Mr. Speaker, the people who have listened to the debate over the past hour will surely be surprised, I dare say, by its constructive, consensus-oriented tenor. I would like to continue in the same vein by thanking my colleagues from the various political parties who have spoken.
First, as you know, I had the opportunity to work with my colleague from Durham in his riding. He delivered a moving personal account, but he also recognized, and we see it today, that it has become socially unacceptable to be intoxicated and get behind the wheel, and that it is important for us to take steps as a Parliament.
I would like to thank the former police chief of Toronto, the member for Scarborough Southwest, for having spoken brilliantly to the bill. It is certainly inspiring to have such a skilled and renowned chief of police of such a large force supporting the bill. I appreciate that, and I thank the member for that.
In addition, the member for Rimouski-Neigette—Témiscouata—Les Basques told us bluntly that he was nearly hit by an impaired driver. This shows the importance of improving the effectiveness of roadside spot checks. This is, in fact, one of three measures in the bill. The idea is to improve roadblocks through systematic testing, relieve pressure on the courts and introduce minimum sentences to reduce the incidence of accidents caused by impaired driving.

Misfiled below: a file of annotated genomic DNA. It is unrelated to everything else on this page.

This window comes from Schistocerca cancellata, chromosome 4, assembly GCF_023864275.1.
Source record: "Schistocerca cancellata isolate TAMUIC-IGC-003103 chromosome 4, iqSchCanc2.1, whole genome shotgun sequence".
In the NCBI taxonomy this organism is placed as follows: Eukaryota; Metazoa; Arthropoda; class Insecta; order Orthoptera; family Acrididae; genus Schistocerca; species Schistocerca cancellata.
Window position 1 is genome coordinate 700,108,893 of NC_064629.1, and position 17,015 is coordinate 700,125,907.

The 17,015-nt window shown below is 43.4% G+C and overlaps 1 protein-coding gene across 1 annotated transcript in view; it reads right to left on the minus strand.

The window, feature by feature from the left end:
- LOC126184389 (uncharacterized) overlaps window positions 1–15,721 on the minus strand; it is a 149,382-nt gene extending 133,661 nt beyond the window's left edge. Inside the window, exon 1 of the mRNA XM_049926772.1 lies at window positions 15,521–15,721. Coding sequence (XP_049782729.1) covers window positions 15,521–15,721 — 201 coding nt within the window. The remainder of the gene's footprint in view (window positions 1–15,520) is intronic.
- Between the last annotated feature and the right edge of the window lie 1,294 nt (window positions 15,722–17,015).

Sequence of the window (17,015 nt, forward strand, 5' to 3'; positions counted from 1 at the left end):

My colleague from Sherwood Park—Fort Saskatchewan eloquently demonstrated that those who have strong convictions that could be described as libertarian can support the bill, because people’s rights are protected. There is the constitutional opinion of Justice Hogg, but beyond that, as my colleague said, driving is a privilege that comes with responsibilities. That is what the bill is intended to ensure.
I thank the member for Richmond Hill, who told us how his father lost his life because of an accident involving a drunk driver. Clearly, there is a need.
I think that today we have shown that we can work together. There is still work to be done on the bill, I am aware of that. That is why I want the bill to go to committee for a clause-by-clause review and I want us to be able to discuss it constructively. There was a suggestion about including mandatory alcohol-ignition interlock devices. That would help people with certain addictions protect themselves. Those are things we can study in committee.
I would like to remind my Quebec colleague from Rimouski that there is already a bill in the House dealing with alcohol sensors. Clearly, other suggestions were made, but it is important to keep in mind that it is a private member’s bill that already covers a lot of territory.
I would simply like to express my appreciation to the members of Parliament for agreeing to study this further in committee. I would also like to thank the people who helped me prepare this bill: Minister MacKay at the time, the member for Langley—Aldergrove, the people who handle road safety in Quebec and elsewhere, Mothers Against Drunk Driving, Families for Justice, and the people of my riding for their initiatives.
I would like to thank the members for their statements, and I hope that we can continue to move forward in a constructive way to pass a law that will save lives in this country.